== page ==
Submitted by Arthur Dahl on 5. June 2011 - 23:48
e-learning centre on sustainable development


Heading: Economy    Topic: Wealth

The aim of any economy is wealth creation. The challenge for achieving sustainability is not only to ensure that current wealth is not generated at the expense of the environmental capital of the planet, impoverishing future generations, but also to achieve social sustainability through an equitable distribution of the wealth available. While the free-market economic system has demonstrated a remarkable ability to generate wealth, it has generally failed on both sustainability criteria. Environmental resources have been steadily degraded, and extremes of wealth and poverty have increased.

Some take the ethical position that wealth is inherently evil. Admittedly wealth can be a barrier to individual spiritual development. The scriptures of many religions warn the wealthy of the difficulty of becoming spiritual while being rich. But for society as a whole, wealth is absolutely necessary, and that wealth must be generated through the individual efforts of everyone.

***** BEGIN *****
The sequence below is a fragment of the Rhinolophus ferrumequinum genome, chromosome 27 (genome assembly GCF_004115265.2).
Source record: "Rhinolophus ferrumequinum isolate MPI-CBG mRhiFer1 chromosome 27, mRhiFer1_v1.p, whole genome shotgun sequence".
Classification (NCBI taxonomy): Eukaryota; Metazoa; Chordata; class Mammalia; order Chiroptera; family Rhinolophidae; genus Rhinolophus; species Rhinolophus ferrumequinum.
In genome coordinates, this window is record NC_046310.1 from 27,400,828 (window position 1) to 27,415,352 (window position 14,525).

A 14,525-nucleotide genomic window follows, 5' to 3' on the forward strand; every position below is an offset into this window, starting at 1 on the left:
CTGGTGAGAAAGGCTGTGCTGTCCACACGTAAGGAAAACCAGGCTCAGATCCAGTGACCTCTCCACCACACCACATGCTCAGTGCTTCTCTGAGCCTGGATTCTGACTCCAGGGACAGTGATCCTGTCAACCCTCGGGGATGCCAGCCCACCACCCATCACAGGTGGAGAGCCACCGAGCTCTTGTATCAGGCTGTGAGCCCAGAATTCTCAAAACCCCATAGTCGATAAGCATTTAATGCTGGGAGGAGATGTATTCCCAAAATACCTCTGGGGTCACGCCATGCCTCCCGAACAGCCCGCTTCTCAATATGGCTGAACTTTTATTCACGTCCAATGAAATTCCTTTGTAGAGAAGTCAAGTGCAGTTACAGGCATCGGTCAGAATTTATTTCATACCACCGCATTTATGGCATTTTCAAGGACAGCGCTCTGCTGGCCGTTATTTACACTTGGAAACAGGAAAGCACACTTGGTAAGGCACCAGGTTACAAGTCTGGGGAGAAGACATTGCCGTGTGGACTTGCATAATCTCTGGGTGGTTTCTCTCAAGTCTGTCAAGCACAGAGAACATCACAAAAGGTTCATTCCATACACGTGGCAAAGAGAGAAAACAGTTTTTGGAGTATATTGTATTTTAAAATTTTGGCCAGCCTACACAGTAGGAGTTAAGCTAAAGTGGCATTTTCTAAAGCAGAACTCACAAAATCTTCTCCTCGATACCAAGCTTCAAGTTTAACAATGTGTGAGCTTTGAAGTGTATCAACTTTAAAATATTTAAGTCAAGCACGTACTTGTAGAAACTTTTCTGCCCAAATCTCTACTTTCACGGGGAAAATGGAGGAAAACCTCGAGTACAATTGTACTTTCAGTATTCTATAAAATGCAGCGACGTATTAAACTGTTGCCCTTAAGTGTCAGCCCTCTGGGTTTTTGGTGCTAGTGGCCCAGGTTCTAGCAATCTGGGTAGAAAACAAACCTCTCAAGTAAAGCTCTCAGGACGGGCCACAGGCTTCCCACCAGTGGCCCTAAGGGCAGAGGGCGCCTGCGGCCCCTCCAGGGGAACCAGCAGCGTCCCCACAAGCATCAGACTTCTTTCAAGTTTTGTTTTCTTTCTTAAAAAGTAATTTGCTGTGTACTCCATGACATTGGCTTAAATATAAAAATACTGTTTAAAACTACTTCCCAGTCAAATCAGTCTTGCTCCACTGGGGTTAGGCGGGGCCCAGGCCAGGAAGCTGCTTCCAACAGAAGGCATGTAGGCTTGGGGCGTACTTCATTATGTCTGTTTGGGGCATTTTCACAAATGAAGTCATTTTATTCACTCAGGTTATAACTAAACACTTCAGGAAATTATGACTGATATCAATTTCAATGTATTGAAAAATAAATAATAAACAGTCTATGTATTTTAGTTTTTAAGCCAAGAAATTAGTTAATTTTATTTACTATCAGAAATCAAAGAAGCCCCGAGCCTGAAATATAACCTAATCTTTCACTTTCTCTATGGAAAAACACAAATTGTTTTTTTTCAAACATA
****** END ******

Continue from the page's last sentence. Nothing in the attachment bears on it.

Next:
This requires an ethical approach to wealth. Wealth is praiseworthy if it is acquired by an individual's own efforts in commerce, agriculture, art and industry, and if it is used for philanthropic purposes. An individual should be motivated not by individual wealth, but by enriching the masses of the people, as this would supply the needs and insure the comfort and well-being of all. Wealth is most commendable, provided the entire population is wealthy. If, however, a few have inordinate riches while the rest are impoverished, this is morally wrong. Wealth should be dedicated to the welfare of society by promoting knowledge, supporting education, encouraging art and industry, and training orphans and the poor. ( 'Abdu'l-Bahá, 1882)


'Abdu'l-Bahá. 1882. The Secret of Divine Civilization. Revised English edition, Bahá'í Publishing Trust, Wilmette, Illinois, 1957.

Article last updated 29 June 2006

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